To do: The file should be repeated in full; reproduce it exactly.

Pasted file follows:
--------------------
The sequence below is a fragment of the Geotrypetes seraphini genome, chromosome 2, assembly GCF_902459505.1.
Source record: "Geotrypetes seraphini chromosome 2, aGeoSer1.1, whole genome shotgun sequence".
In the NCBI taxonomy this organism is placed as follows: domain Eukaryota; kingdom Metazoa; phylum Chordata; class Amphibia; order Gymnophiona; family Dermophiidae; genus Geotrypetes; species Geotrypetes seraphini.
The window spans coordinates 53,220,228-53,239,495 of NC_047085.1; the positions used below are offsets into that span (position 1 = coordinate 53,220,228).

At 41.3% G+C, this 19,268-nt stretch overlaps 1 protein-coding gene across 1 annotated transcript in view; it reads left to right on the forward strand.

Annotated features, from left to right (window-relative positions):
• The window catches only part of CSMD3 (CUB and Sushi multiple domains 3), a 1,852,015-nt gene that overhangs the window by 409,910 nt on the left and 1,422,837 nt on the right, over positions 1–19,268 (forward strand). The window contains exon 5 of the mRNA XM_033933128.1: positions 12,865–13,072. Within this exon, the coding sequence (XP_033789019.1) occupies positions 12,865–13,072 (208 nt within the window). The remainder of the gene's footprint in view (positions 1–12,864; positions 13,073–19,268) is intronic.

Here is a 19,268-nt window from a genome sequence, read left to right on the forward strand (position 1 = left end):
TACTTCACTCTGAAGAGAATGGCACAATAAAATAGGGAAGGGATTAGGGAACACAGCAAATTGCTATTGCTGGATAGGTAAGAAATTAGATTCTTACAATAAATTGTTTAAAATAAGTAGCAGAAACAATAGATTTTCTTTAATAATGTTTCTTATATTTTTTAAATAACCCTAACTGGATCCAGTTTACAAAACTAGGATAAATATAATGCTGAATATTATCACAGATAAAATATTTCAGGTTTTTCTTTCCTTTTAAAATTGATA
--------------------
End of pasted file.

The sequence below is a fragment of the Geotrypetes seraphini genome, chromosome 2, assembly GCF_902459505.1.
Source record: "Geotrypetes seraphini chromosome 2, aGeoSer1.1, whole genome shotgun sequence".
In the NCBI taxonomy this organism is placed as follows: domain Eukaryota; kingdom Metazoa; phylum Chordata; class Amphibia; order Gymnophiona; family Dermophiidae; genus Geotrypetes; species Geotrypetes seraphini.
The window spans coordinates 53,220,228-53,239,495 of NC_047085.1; the positions used below are offsets into that span (position 1 = coordinate 53,220,228).

At 41.3% G+C, this 19,268-nt stretch overlaps 1 protein-coding gene across 1 annotated transcript in view; it reads left to right on the forward strand.

Annotated features, from left to right (window-relative positions):
• The window catches only part of CSMD3 (CUB and Sushi multiple domains 3), a 1,852,015-nt gene that overhangs the window by 409,910 nt on the left and 1,422,837 nt on the right, over positions 1–19,268 (forward strand). The window contains exon 5 of the mRNA XM_033933128.1: positions 12,865–13,072. Within this exon, the coding sequence (XP_033789019.1) occupies positions 12,865–13,072 (208 nt within the window). The remainder of the gene's footprint in view (positions 1–12,864; positions 13,073–19,268) is intronic.

Here is a 19,268-nt window from a genome sequence, read left to right on the forward strand (position 1 = left end):
TACTTCACTCTGAAGAGAATGGCACAATAAAATAGGGAAGGGATTAGGGAACACAGCAAATTGCTATTGCTGGATAGGTAAGAAATTAGATTCTTACAATAAATTGTTTAAAATAAGTAGCAGAAACAATAGATTTTCTTTAATAATGTTTCTTATATTTTTTAAATAACCCTAACTGGATCCAGTTTACAAAACTAGGATAAATATAATGCTGAATATTATCACAGATAAAATATTTCAGGTTTTTCTTTCCTTTTAAAATTGATA